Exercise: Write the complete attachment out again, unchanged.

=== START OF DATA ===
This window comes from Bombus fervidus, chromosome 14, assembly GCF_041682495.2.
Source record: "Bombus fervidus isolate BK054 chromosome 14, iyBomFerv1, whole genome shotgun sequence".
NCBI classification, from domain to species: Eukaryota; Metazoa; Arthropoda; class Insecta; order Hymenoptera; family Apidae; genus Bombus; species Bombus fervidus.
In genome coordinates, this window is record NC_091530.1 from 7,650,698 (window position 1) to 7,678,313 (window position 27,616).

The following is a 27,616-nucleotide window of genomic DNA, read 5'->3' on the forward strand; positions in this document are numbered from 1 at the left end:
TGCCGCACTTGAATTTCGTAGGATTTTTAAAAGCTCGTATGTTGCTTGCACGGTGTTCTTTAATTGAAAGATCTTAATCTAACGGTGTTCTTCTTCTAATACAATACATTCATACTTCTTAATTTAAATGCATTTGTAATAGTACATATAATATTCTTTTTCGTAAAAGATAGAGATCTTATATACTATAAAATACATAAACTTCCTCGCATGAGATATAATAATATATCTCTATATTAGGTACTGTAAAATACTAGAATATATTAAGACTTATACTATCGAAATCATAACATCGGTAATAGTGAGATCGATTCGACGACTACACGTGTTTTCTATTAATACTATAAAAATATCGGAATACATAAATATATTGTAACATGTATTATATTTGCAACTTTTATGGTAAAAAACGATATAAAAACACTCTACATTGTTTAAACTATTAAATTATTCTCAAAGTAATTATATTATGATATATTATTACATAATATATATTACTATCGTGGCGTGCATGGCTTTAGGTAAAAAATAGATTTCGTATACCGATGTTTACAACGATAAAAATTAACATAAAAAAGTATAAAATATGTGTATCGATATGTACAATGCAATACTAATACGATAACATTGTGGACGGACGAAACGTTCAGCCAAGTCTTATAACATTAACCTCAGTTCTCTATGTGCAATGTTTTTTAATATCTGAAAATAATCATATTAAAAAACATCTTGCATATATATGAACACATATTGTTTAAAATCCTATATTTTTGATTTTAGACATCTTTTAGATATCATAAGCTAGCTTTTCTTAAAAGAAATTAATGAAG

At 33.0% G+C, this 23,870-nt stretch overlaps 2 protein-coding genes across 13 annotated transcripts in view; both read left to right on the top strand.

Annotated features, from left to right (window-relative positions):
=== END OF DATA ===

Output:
This window comes from Bombus fervidus, chromosome 14, assembly GCF_041682495.2.
Source record: "Bombus fervidus isolate BK054 chromosome 14, iyBomFerv1, whole genome shotgun sequence".
NCBI classification, from domain to species: Eukaryota; Metazoa; Arthropoda; class Insecta; order Hymenoptera; family Apidae; genus Bombus; species Bombus fervidus.
In genome coordinates, this window is record NC_091530.1 from 7,650,698 (window position 1) to 7,678,313 (window position 27,616).

The following is a 27,616-nucleotide window of genomic DNA, read 5'->3' on the forward strand; positions in this document are numbered from 1 at the left end:
TGCCGCACTTGAATTTCGTAGGATTTTTAAAAGCTCGTATGTTGCTTGCACGGTGTTCTTTAATTGAAAGATCTTAATCTAACGGTGTTCTTCTTCTAATACAATACATTCATACTTCTTAATTTAAATGCATTTGTAATAGTACATATAATATTCTTTTTCGTAAAAGATAGAGATCTTATATACTATAAAATACATAAACTTCCTCGCATGAGATATAATAATATATCTCTATATTAGGTACTGTAAAATACTAGAATATATTAAGACTTATACTATCGAAATCATAACATCGGTAATAGTGAGATCGATTCGACGACTACACGTGTTTTCTATTAATACTATAAAAATATCGGAATACATAAATATATTGTAACATGTATTATATTTGCAACTTTTATGGTAAAAAACGATATAAAAACACTCTACATTGTTTAAACTATTAAATTATTCTCAAAGTAATTATATTATGATATATTATTACATAATATATATTACTATCGTGGCGTGCATGGCTTTAGGTAAAAAATAGATTTCGTATACCGATGTTTACAACGATAAAAATTAACATAAAAAAGTATAAAATATGTGTATCGATATGTACAATGCAATACTAATACGATAACATTGTGGACGGACGAAACGTTCAGCCAAGTCTTATAACATTAACCTCAGTTCTCTATGTGCAATGTTTTTTAATATCTGAAAATAATCATATTAAAAAACATCTTGCATATATATGAACACATATTGTTTAAAATCCTATATTTTTGATTTTAGACATCTTTTAGATATCATAAGCTAGCTTTTCTTAAAAGAAATTAATGAAG

At 33.0% G+C, this 23,870-nt stretch overlaps 2 protein-coding genes across 13 annotated transcripts in view; both read left to right on the top strand.

Annotated features, from left to right (window-relative positions):